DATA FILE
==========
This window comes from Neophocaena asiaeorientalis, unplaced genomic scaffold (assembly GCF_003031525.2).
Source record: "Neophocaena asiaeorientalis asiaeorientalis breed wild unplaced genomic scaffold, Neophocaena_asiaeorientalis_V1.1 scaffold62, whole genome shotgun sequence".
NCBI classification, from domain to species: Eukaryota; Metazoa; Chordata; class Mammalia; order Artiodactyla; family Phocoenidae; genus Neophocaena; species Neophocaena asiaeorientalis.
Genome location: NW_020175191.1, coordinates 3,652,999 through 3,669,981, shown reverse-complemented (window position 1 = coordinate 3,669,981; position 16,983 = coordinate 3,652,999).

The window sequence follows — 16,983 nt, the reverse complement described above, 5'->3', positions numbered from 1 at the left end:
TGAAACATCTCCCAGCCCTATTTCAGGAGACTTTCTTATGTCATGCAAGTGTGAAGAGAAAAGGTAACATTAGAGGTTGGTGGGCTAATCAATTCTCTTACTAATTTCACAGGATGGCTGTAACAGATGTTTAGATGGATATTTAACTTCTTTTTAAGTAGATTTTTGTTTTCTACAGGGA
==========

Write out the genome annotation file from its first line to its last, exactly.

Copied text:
This window comes from Neophocaena asiaeorientalis, unplaced genomic scaffold (assembly GCF_003031525.2).
Source record: "Neophocaena asiaeorientalis asiaeorientalis breed wild unplaced genomic scaffold, Neophocaena_asiaeorientalis_V1.1 scaffold62, whole genome shotgun sequence".
NCBI classification, from domain to species: Eukaryota; Metazoa; Chordata; class Mammalia; order Artiodactyla; family Phocoenidae; genus Neophocaena; species Neophocaena asiaeorientalis.
Genome location: NW_020175191.1, coordinates 3,652,999 through 3,669,981, shown reverse-complemented (window position 1 = coordinate 3,669,981; position 16,983 = coordinate 3,652,999).

The window sequence follows — 16,983 nt, the reverse complement described above, 5'->3', positions numbered from 1 at the left end:
TGAAACATCTCCCAGCCCTATTTCAGGAGACTTTCTTATGTCATGCAAGTGTGAAGAGAAAAGGTAACATTAGAGGTTGGTGGGCTAATCAATTCTCTTACTAATTTCACAGGATGGCTGTAACAGATGTTTAGATGGATATTTAACTTCTTTTTAAGTAGATTTTTGTTTTCTACAGGGA